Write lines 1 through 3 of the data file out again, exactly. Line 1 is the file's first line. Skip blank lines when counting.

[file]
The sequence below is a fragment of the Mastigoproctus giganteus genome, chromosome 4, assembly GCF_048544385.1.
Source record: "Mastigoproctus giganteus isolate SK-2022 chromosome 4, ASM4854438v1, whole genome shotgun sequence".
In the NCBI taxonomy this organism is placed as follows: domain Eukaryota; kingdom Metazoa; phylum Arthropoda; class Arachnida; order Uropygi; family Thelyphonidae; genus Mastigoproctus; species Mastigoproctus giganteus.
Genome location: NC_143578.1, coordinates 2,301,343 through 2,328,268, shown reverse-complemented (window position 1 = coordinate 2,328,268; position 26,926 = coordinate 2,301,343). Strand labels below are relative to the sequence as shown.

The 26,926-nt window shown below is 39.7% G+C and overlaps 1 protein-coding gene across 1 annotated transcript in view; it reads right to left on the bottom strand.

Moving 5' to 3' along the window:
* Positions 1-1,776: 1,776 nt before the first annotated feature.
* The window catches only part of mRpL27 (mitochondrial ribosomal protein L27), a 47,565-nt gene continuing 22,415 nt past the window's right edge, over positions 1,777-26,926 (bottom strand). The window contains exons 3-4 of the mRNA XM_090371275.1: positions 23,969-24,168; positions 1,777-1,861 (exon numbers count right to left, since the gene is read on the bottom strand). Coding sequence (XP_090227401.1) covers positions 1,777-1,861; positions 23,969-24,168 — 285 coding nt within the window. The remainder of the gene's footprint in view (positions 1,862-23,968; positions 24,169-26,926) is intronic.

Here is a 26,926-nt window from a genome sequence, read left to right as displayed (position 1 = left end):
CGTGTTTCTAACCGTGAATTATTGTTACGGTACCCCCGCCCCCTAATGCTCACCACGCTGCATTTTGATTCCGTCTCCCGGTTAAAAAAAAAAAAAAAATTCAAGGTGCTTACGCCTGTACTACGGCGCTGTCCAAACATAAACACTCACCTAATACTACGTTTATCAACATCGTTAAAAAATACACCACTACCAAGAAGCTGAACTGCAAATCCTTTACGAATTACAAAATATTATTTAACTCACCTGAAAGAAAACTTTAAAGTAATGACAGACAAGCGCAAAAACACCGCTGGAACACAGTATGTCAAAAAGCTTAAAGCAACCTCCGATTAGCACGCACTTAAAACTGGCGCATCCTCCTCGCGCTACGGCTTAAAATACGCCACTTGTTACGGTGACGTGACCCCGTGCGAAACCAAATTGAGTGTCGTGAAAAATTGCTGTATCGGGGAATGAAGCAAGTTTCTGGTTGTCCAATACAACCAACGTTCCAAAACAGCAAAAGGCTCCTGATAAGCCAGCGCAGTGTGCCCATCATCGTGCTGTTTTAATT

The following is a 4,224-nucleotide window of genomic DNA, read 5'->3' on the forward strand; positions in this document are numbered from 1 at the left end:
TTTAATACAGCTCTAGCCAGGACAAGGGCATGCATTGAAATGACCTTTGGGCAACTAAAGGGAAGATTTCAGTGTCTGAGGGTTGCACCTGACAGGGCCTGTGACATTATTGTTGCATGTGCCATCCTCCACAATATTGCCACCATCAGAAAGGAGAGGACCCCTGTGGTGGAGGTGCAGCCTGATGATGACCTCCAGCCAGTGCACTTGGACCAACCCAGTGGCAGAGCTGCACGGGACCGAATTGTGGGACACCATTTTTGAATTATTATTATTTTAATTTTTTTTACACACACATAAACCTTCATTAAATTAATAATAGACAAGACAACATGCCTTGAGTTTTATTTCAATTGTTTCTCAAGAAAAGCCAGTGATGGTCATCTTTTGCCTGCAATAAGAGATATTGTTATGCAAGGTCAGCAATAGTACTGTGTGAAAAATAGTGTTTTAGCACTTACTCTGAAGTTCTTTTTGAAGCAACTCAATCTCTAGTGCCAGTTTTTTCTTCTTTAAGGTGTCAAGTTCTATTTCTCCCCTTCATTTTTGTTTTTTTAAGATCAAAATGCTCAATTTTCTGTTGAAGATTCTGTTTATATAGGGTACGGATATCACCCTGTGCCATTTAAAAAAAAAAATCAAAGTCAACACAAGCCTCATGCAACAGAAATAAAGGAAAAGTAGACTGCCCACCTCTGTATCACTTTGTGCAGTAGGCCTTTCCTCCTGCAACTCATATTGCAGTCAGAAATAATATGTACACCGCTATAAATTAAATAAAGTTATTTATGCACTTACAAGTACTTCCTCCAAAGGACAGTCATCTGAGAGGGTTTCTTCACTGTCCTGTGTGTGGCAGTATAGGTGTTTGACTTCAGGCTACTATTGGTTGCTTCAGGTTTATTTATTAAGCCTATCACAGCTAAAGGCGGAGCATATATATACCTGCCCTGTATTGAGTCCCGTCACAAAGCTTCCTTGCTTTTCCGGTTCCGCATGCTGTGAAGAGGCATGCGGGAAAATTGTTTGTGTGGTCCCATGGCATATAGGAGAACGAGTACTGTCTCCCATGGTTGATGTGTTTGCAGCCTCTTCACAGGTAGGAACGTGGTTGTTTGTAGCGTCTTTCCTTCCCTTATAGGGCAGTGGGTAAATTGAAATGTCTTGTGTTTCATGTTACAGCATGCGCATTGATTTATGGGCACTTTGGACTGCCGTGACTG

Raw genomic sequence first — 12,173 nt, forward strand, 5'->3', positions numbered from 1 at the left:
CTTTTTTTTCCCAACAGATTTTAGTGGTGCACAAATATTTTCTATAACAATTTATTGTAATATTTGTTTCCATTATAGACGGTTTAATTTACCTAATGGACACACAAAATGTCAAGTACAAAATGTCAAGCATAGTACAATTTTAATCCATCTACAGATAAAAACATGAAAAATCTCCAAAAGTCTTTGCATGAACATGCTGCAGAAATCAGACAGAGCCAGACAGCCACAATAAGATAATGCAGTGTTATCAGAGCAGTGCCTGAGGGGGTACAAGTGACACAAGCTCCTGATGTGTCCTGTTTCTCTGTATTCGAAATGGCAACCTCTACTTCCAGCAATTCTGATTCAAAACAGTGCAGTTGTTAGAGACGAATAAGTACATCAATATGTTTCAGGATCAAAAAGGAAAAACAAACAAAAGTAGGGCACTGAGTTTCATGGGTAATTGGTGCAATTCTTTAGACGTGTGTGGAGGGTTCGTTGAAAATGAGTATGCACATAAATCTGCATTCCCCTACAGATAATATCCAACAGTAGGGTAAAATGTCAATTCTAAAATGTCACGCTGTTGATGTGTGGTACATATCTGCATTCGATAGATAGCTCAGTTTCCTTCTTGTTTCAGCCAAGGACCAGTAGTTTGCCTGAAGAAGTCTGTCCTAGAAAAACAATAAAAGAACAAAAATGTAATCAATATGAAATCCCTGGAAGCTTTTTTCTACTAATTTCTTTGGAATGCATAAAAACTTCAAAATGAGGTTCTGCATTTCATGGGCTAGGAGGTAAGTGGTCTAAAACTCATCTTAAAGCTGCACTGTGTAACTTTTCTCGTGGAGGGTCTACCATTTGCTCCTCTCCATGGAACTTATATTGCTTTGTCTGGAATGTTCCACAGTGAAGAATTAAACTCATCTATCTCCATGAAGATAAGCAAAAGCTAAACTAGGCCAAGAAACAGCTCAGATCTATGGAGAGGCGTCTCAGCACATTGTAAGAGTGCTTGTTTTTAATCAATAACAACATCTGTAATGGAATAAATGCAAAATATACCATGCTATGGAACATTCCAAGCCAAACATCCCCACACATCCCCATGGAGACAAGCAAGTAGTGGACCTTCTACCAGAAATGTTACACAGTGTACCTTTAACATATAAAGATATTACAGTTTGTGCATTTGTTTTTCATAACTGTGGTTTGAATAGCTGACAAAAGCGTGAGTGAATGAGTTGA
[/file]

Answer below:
The sequence below is a fragment of the Mastigoproctus giganteus genome, chromosome 4, assembly GCF_048544385.1.
Source record: "Mastigoproctus giganteus isolate SK-2022 chromosome 4, ASM4854438v1, whole genome shotgun sequence".
In the NCBI taxonomy this organism is placed as follows: domain Eukaryota; kingdom Metazoa; phylum Arthropoda; class Arachnida; order Uropygi; family Thelyphonidae; genus Mastigoproctus; species Mastigoproctus giganteus.